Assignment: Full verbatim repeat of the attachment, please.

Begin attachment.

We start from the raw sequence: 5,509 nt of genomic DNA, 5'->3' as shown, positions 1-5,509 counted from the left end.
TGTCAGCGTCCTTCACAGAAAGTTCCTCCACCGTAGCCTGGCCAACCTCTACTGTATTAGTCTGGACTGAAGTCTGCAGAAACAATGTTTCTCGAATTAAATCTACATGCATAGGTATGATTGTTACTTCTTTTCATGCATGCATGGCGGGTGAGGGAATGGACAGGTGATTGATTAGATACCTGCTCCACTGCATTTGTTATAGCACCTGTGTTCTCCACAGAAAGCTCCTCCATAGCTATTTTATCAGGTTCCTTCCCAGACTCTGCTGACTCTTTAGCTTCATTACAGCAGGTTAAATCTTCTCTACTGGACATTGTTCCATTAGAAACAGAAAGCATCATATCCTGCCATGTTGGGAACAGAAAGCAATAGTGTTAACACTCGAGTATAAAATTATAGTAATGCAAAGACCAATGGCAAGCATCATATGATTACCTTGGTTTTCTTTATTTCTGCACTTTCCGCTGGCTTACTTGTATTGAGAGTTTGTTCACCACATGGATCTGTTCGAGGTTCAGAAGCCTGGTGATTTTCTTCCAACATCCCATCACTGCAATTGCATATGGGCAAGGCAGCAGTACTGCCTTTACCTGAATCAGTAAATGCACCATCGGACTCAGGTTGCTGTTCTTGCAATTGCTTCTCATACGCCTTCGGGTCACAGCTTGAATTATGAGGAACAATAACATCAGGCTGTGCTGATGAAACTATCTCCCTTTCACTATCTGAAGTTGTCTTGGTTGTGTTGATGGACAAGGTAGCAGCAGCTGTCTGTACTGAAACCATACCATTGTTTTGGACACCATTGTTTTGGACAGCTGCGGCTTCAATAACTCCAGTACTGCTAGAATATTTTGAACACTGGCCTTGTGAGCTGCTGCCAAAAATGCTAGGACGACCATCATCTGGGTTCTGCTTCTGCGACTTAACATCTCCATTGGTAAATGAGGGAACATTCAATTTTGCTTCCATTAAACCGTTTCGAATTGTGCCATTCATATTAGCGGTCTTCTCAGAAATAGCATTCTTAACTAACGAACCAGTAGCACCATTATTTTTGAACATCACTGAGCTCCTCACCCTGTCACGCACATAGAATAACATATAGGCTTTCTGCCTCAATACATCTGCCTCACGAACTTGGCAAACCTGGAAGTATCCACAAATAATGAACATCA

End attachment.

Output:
We start from the raw sequence: 5,509 nt of genomic DNA, 5'->3' as shown, positions 1-5,509 counted from the left end.
TGTCAGCGTCCTTCACAGAAAGTTCCTCCACCGTAGCCTGGCCAACCTCTACTGTATTAGTCTGGACTGAAGTCTGCAGAAACAATGTTTCTCGAATTAAATCTACATGCATAGGTATGATTGTTACTTCTTTTCATGCATGCATGGCGGGTGAGGGAATGGACAGGTGATTGATTAGATACCTGCTCCACTGCATTTGTTATAGCACCTGTGTTCTCCACAGAAAGCTCCTCCATAGCTATTTTATCAGGTTCCTTCCCAGACTCTGCTGACTCTTTAGCTTCATTACAGCAGGTTAAATCTTCTCTACTGGACATTGTTCCATTAGAAACAGAAAGCATCATATCCTGCCATGTTGGGAACAGAAAGCAATAGTGTTAACACTCGAGTATAAAATTATAGTAATGCAAAGACCAATGGCAAGCATCATATGATTACCTTGGTTTTCTTTATTTCTGCACTTTCCGCTGGCTTACTTGTATTGAGAGTTTGTTCACCACATGGATCTGTTCGAGGTTCAGAAGCCTGGTGATTTTCTTCCAACATCCCATCACTGCAATTGCATATGGGCAAGGCAGCAGTACTGCCTTTACCTGAATCAGTAAATGCACCATCGGACTCAGGTTGCTGTTCTTGCAATTGCTTCTCATACGCCTTCGGGTCACAGCTTGAATTATGAGGAACAATAACATCAGGCTGTGCTGATGAAACTATCTCCCTTTCACTATCTGAAGTTGTCTTGGTTGTGTTGATGGACAAGGTAGCAGCAGCTGTCTGTACTGAAACCATACCATTGTTTTGGACACCATTGTTTTGGACAGCTGCGGCTTCAATAACTCCAGTACTGCTAGAATATTTTGAACACTGGCCTTGTGAGCTGCTGCCAAAAATGCTAGGACGACCATCATCTGGGTTCTGCTTCTGCGACTTAACATCTCCATTGGTAAATGAGGGAACATTCAATTTTGCTTCCATTAAACCGTTTCGAATTGTGCCATTCATATTAGCGGTCTTCTCAGAAATAGCATTCTTAACTAACGAACCAGTAGCACCATTATTTTTGAACATCACTGAGCTCCTCACCCTGTCACGCACATAGAATAACATATAGGCTTTCTGCCTCAATACATCTGCCTCACGAACTTGGCAAACCTGGAAGTATCCACAAATAATGAACATCA